Wednesday Morning News

iphone-5se-hands-on-02-100651699-large

John Gruber’s thoughts on yesterday’s Apple event summarise what was a fine event at Apple’s Town Hall location. He thinks the iPhone SE is a great model iPhone, the new display tech on the smaller iPad Pro is at least as good as its bigger sibling, but interestingly, his prediction on Apple removing Watch bands from sale seems a little off; there’s no precedent that I’m aware of where Apple has removed Watch bands from sale, they’ve just added to the collection every time.

Let’s talk about the iPhone SE, because while it isn’t the first time we’ve seen a smaller-sized version of a flagship smartphone from a smartphone manufacturer. Ars Technica says it might even make other companies offer smaller-sized versions of their flagship devices, and a hands-on from Jason Snell over at Macworld tells us about the differences — cosmetic and otherwise — between his iPhone 5s and the iPhone SE (check out the matte chamfered edges on the iPhone SE).

The Loop’s Jim Dalrymple writes that the iPhone SE is an iPhone 6s in an iPhone 5s body, which is mostly true. The only real feature the iPhone SE is lacking is the 3D Touch display, which I’m not sure Apple could justify putting in a device other than their highest-end iPhone without introducing it as a member of the “current” iPhone model, instead of an “alternative” model.

The good news is, the iPhone SE has the same 2GB of RAM that the iPhone 6s does. The bad news is, the 9.7-inch iPad Pro has 2GB of RAM compared to the 4GB RAM found on the 12.9-inch iPad Pro, which may pose an issue down the track for app switching and not having to reload web pages.

And that’s not the only hardware oddity between the smaller and larger iPad Pros: for some reason, the display on the smaller iPad Pro is marginally better than the one on the larger, with a wider colour gamut, True Tone display tech, and overall less reflectivity. There’s also a better camera on the smaller iPad Pro, which is why it’s a little strange to see that the smaller iPad Pro misses out on the USB 3 found in the larger iPad Pro.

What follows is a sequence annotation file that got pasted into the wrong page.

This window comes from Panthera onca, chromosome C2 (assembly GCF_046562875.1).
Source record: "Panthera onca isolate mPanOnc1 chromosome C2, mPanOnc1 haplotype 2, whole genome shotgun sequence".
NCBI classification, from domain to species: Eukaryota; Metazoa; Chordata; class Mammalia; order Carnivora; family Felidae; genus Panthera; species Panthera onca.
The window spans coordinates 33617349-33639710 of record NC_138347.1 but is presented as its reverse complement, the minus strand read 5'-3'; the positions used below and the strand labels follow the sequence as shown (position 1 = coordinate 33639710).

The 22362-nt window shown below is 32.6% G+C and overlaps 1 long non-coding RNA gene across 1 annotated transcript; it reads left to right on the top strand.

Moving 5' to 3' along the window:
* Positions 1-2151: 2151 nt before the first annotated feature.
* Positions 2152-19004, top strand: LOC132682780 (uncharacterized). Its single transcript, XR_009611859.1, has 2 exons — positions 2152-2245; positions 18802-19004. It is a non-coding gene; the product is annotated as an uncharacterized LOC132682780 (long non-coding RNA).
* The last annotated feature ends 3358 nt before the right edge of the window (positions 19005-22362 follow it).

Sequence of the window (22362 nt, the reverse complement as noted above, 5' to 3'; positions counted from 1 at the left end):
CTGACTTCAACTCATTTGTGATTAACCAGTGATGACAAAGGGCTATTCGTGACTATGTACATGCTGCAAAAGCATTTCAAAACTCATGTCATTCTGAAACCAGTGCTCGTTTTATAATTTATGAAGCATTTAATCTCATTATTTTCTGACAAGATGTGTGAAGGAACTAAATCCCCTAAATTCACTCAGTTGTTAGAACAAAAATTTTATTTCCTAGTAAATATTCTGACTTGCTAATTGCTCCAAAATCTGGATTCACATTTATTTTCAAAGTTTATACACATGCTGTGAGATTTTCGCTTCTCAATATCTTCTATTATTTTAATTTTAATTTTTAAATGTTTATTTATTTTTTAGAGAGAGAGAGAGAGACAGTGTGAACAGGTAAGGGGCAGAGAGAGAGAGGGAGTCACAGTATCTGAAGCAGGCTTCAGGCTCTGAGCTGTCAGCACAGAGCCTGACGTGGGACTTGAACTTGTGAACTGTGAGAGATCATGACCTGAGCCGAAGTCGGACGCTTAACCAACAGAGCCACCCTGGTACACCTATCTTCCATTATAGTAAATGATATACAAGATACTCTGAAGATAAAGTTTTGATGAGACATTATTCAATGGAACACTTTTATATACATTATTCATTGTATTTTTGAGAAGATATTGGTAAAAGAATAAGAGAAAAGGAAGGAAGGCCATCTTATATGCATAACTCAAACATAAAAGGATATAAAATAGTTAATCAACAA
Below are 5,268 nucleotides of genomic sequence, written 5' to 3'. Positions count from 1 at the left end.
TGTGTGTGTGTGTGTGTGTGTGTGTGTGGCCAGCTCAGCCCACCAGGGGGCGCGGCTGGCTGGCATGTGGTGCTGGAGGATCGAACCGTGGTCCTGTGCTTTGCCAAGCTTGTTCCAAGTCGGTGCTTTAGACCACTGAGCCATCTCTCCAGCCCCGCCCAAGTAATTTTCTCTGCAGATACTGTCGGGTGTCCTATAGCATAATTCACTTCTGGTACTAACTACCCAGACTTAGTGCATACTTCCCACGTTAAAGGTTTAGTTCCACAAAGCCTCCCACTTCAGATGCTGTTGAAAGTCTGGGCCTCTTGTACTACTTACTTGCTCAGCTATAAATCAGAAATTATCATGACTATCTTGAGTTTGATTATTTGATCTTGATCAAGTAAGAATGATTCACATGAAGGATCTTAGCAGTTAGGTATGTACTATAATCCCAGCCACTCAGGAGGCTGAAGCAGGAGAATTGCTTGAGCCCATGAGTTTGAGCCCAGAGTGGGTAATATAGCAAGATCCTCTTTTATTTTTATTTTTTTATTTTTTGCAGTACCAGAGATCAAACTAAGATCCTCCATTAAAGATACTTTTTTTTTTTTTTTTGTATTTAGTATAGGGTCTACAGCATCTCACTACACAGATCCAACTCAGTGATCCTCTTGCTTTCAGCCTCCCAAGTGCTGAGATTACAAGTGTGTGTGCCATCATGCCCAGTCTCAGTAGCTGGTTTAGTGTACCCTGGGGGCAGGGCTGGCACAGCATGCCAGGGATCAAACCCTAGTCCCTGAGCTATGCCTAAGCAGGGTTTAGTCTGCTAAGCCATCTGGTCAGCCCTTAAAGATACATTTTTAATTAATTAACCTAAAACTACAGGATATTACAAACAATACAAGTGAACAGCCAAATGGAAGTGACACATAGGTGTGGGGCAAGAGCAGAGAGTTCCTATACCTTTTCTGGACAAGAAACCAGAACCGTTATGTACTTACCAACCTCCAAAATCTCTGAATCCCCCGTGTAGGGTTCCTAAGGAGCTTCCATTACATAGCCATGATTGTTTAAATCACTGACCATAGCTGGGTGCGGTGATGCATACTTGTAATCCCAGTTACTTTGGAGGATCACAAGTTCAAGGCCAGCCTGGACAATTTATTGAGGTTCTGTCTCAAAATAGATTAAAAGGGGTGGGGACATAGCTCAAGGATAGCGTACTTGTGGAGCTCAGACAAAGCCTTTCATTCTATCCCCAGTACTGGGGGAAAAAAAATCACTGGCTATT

A hands on with the 9.7-inch iPad Pro from Macworld says that it’s a worthy successor to the iPad Air 2, which is at least a victory for Apple if nothing else. What’s less clear is why you’d buy one over the larger iPad, and I think many people will find themselves in an iPhone-like situation, where deciding between the two sizes comes down to usage and portability.

Along with all the hardware releases yesterday, we also saw the release of iOS 9.3, which has been seven betas in the making. MacStories has a collection of new features and tidbits, showing us features as Night Shift and password-protected Notes.

Six Colors shows us how to access password-protected notes in the new version of OS X 10.11.4, which also came out yesterday.

Ars Technica’s look at tvOS 9.2 says it fixes all of the issues with the Apple TV, which included text input and home screen layouts.

Last but not least today, the FBI chose a great day to bury their news about moving to vacate the hearing between themselves and Apple, which means Apple doesn’t have to comply with the government’s request to assist the FBI in unlocking the device, at least for now. But the reason why is a little more chilling, as the FBI has said they’ve discovered an alternative unlocking method that doesn’t require Apple’s input.

Start the discussion at talk.appletalk.com.au